The Obama administration’s restructuring talks with General Motors and Chrysler put tens of thousands of auto dealer jobs at risk, a top government watchdog said.
Neil Barofsky, the special inspector general over the $700 billion financial bailout, was critical of the Obama administration’s handling of the auto dealer closings as part of the bankruptcy and restructuring of both car makers.
Both companies have passed through bankruptcy proceedings and are continuing to restructure following the depths of the financial crisis, when GM and Chrysler executives traveled to Washington in need of bailout money.
Herbert Allison, assistant Treasury secretary, said administration officials “strongly disagree” with the report’s conclusions.
“The administration’s actions not only avoided a potentially catastrophic collapse and brought needed stability to the entire auto industry, but they also saved hundreds of thousands of American jobs and gave GM and Chrysler a chance to reemerge as viable, competitive American businesses,” Allison wrote.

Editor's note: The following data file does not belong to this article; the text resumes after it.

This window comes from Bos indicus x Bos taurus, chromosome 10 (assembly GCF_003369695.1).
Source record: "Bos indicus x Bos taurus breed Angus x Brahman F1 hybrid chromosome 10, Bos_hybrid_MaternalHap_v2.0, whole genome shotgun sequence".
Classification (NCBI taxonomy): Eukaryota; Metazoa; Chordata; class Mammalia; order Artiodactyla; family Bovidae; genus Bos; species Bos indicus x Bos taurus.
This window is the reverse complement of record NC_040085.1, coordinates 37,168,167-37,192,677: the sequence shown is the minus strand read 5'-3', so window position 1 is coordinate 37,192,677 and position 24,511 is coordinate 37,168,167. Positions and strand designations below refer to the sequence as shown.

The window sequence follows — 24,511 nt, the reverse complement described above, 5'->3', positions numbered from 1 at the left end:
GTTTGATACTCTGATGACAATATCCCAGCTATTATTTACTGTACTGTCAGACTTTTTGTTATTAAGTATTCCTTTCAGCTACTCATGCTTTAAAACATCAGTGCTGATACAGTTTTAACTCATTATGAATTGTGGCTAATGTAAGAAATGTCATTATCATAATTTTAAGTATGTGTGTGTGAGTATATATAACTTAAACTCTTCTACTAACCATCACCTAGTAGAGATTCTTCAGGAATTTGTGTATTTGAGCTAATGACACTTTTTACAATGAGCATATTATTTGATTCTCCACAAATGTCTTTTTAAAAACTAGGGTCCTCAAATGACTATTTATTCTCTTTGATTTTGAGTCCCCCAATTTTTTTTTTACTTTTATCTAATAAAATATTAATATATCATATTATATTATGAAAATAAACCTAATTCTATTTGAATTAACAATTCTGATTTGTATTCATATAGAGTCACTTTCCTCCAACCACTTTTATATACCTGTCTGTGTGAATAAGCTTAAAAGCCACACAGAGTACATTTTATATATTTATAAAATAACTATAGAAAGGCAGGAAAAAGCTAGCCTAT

The report said the Obama administration’s auto restructuring team firmly believed in the need to downsize the auto dealer networks to help the companies return to viability. After negotiations with the administration last year, GM and Chrysler announced the closings of more than 2,000 dealerships combined across the country.
The planned closings led to strong criticism from auto dealers and congressional lawmakers. Congress subsequently passed legislation requiring an arbitration process, which led to the two companies reinstating hundreds of dealerships.
The Barofsky report said the administration did not focus its restructuring efforts with potential job losses in mind. “It is clear that tens of thousands of dealership jobs were immediately put in jeopardy as a result of the terminations by GM and Chrysler,” the report said.
The report also criticized the administration for not doing more to oversee the carmakers’ plans to close dealerships.